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Making sure our blogging meets user needs

Posted by: , Posted on: - Categories: Ways of working

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When I joined GDS as the head of editorial in March last year, we had 15 different blogs. It was a real mix – the main GDS blog, some community-focused blogs and some programme blogs.

The blogs had a lot of engagement overall. But there were some issues too.

Too many blog channels

The main issue was that our audiences were confused. We were getting a lot of feedback from users saying that:

  • they wanted to subscribe to our content, to read about the things relevant to them but they weren’t sure which blog to subscribe to
  • our identity as an organisation was fragmented and confusing (imagine having 15 different Twitter accounts)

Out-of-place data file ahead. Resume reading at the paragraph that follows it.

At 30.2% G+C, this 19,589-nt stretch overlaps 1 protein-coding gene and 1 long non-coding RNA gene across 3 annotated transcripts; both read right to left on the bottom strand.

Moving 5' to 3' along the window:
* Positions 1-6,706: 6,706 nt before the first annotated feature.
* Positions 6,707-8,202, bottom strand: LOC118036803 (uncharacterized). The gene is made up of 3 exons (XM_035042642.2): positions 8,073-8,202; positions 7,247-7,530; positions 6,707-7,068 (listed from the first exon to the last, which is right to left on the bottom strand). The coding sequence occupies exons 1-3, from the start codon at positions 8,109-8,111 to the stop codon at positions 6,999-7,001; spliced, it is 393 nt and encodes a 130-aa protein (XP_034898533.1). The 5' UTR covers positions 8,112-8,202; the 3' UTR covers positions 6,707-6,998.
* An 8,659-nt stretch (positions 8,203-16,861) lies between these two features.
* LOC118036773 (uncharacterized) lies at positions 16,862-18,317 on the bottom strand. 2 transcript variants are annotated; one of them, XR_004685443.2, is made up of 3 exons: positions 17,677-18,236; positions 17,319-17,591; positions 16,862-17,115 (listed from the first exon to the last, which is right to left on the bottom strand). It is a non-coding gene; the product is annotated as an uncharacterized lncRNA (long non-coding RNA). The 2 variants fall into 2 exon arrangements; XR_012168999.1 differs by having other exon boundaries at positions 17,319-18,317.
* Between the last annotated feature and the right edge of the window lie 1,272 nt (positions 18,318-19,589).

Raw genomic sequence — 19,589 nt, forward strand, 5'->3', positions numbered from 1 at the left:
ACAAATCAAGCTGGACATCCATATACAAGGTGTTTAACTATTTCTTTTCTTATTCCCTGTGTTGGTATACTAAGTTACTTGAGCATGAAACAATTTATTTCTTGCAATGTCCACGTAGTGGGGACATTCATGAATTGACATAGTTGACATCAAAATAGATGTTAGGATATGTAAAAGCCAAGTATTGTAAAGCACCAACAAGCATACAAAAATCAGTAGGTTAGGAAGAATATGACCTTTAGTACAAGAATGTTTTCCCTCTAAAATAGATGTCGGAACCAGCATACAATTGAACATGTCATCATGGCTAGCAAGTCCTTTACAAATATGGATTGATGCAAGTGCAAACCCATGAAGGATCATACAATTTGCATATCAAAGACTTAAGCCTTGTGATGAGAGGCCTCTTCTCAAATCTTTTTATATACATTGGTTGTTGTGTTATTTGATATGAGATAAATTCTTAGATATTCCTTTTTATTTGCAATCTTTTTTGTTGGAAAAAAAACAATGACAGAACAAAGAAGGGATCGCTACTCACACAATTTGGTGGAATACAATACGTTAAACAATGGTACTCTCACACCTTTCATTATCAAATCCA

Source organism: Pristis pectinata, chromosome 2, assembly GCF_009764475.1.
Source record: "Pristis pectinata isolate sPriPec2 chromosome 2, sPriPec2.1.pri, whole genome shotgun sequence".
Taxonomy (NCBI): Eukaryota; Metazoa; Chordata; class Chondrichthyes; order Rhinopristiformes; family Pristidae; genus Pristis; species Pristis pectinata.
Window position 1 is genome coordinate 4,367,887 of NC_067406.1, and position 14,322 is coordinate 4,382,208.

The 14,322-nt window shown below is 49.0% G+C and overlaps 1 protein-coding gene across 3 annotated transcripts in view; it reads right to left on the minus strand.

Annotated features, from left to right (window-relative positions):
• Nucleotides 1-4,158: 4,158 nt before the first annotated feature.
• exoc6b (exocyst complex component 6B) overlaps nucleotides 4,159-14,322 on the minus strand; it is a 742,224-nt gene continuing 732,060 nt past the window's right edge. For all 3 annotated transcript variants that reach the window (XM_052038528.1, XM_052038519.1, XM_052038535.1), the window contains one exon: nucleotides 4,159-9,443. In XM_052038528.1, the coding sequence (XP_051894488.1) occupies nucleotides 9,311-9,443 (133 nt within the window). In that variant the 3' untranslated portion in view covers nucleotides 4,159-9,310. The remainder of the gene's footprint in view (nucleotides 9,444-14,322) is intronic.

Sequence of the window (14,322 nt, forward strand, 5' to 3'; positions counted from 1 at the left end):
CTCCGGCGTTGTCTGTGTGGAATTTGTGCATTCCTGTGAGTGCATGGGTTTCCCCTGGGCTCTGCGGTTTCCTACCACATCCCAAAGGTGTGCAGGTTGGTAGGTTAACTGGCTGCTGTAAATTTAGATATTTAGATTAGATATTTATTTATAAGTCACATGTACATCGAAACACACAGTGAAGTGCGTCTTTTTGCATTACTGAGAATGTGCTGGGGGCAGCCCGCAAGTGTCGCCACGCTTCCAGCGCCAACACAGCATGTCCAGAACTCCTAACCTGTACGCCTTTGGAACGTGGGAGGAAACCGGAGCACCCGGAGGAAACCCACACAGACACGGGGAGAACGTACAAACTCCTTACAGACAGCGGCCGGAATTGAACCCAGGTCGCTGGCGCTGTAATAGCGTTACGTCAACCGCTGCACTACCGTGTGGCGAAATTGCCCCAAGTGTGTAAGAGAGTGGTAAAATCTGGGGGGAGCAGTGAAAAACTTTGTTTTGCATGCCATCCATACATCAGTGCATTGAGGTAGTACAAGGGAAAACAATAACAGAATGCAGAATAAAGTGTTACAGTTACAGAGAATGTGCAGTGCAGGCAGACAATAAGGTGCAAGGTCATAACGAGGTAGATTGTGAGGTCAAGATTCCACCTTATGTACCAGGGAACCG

• GDS staff who wanted to blog weren’t sure which blog to publish on to get the most out of their posts

Everything we do at GDS follows the government design principles, including the first one – start with user needs. Our blogs are no different.

We set up our blogs to address our need to talk about and share our work. This is still true but we need to make sure we consider the needs of our audiences too – our internal and external users, our readers and our authors. You're only working in the open if people can understand what you're saying.

The feedback we were getting from our users made it clear that we needed to make some changes.

The changes so far

In the last 12 months, we’ve reduced the number of our blog channels from 15 to 11.

We archived the ‘Assisted digital’ blog because we weren’t regularly publishing on it and the content overlapped with the main GDS blog. When there are new stories about assisted digital, they will be published on the main GDS blog.